The battle between congressional Republicans and the White House over the Affordable Care Act is again escalating–in court and on Capitol Hill. The administration last week appealed a federal trial judge’s ruling that the government is improperly reimbursing insurers under a program to cover discounts for low-income consumers.
And House Republicans on Thursday began two days of hearings to poke holes at the issue. They released a report that said the administration distributed the funds even though it was aware it needed Congress’s approval.
The standoff centers on a program that reduces out-of-pocket costs for very-low-income individuals. The Congressional Budget Office has estimated the costs will come to about $130 billion from 2017 through 2026 [pdf]. The program helps reduce consumers’ deductibles, coinsurance and copayments.
House Republicans in 2014 filed a lawsuit over the payments. They alleged the administration defied Congress and paid the money to insurers for discounts they are required to offer. Lawmakers said they never appropriated the funds for the administration to do so.
The administration maintains the funds were available in another part of the law that provides money from the Treasury for the program that reduces health-insurance premium costs. More than six million people benefit from cost-sharing reductions.
In May, U.S. Judge Rosemary Collyer sided with Republicans but stayed her decision to give the administration an opportunity to appeal. The appeal filed Wednesday in U.S. Court of Appeals for the District of Columbia Circuit advances a battle over a central pillar of the health law on the cusp of a 2016 election season that has cast new uncertainty over the fate of the law.
The appeal will be assigned to a three-judge panel. While the appeal was expected, its timing as House Republicans hold hearings on the program is likely to reignite GOP claims President Barack Obama has exceeded his authority.
Republicans on a House Ways and Means subcommittee said Thursday that the administration obstructed their investigation by not complying with subpoenas for documents. Officials with federal agencies said they have been responding and working with the committee.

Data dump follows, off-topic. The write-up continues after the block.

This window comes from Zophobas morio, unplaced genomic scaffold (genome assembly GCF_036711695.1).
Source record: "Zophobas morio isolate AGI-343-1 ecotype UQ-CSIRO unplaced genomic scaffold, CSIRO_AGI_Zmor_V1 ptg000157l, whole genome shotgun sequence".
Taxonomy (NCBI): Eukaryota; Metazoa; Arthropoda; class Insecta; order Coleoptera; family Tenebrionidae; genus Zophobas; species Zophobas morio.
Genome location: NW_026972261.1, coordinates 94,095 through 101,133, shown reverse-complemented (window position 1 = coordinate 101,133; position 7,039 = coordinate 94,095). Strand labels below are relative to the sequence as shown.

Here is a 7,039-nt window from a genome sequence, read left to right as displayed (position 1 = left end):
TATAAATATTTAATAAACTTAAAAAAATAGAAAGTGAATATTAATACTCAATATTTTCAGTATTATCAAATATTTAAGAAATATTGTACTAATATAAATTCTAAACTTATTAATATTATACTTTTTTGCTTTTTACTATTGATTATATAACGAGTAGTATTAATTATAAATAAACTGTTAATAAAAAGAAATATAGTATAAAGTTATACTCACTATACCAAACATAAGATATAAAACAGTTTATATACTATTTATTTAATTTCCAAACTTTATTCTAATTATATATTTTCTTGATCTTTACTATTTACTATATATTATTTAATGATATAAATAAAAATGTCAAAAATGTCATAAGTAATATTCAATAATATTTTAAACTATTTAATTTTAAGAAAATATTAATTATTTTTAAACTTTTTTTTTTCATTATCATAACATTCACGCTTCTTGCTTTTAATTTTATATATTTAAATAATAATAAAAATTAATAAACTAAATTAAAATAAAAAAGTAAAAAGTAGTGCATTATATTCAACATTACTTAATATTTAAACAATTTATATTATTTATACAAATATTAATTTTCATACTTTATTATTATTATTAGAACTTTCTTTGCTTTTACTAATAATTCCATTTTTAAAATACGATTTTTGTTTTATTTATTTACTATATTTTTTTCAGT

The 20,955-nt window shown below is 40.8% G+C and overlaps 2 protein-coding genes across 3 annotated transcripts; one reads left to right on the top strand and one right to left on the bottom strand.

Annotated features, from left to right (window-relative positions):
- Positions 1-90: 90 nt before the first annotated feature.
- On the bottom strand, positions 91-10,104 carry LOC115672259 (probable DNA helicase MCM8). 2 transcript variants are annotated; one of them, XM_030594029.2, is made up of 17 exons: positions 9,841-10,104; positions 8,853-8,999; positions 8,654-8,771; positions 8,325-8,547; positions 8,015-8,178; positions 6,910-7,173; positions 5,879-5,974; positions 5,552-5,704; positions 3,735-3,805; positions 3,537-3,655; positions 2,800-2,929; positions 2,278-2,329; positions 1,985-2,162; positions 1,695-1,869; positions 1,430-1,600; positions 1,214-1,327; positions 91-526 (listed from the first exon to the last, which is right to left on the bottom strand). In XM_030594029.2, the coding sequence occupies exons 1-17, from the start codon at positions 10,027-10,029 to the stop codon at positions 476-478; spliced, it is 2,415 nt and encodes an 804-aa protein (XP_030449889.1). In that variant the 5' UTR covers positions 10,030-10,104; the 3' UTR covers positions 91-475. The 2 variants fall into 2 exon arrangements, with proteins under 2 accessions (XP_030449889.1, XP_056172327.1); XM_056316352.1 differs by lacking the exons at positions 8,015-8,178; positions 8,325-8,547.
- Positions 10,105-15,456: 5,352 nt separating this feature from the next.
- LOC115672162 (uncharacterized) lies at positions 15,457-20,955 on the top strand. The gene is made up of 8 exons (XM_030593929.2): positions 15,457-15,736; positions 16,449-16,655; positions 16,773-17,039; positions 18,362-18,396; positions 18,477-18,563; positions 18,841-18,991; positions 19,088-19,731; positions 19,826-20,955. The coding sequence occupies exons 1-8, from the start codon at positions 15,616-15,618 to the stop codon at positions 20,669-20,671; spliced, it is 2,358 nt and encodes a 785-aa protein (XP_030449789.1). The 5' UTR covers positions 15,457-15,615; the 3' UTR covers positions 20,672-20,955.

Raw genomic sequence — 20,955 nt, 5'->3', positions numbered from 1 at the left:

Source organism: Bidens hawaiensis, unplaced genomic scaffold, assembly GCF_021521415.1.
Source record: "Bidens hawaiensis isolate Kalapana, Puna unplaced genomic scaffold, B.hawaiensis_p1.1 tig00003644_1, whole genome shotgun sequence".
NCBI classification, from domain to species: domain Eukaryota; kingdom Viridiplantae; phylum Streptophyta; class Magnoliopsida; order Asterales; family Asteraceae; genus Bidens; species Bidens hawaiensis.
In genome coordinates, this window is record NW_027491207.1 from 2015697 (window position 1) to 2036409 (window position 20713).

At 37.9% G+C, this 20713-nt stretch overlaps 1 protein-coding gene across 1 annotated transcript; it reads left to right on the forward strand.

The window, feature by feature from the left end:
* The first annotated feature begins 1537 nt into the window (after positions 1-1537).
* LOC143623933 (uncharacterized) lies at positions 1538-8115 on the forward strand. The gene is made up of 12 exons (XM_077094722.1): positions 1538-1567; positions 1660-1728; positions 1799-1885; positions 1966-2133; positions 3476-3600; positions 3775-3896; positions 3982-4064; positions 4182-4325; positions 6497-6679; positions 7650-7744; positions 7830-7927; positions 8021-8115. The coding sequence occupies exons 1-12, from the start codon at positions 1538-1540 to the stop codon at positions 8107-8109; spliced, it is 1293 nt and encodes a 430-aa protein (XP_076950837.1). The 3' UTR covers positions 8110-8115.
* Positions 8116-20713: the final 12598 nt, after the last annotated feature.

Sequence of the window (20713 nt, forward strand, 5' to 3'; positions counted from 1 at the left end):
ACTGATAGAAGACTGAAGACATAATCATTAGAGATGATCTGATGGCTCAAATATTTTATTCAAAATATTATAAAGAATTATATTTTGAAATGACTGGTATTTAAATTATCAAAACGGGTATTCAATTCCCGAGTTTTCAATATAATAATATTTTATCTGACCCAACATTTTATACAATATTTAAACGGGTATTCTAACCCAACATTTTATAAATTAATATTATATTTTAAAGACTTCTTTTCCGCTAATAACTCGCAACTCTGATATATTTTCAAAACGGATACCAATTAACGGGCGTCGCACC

Steve’s Take: For the moment, let’s forget about the 63 times Republicans have tried to pass legislation that would repeal all or part of the Affordable Care Act. We even finally have the GOP’s substitute for Obamacare, and it, like the previous repeal bills, has zero chance of succeeding until and unless there is a Republican in the White House.
But aside from all the Congressional theatrics, real trouble has been brewing in the courts, and I mean trouble where chickens may come home to roost and perhaps put a fatal dent in Obamacare, after all. The administration’s appeal last week of Judge Collyer’s ruling that President Obama exceeded his authority by reimbursing insurers under a program to cover discounts for low-income consumers–even though he was aware that doing so necessitated Congress’s approval–is far from certain to prevail.
Now that the case is before a three-judge panel, if it gets to the Supreme Court, the outcome will ultimately depend upon who picks the ninth judge (replacing Antonin Scalia), the GOP or Dems. It’s all about the timing, in my opinion.
The current eight-member Court has been noticeably left-leaning, thanks to Justice Anthony M. Kennedy. I believe the case is unlikely to be heard before the ninth member is installed. The outcome most likely would be decided depending upon who claims the White House next year. The fate of Obamacare would surely hang in the balance.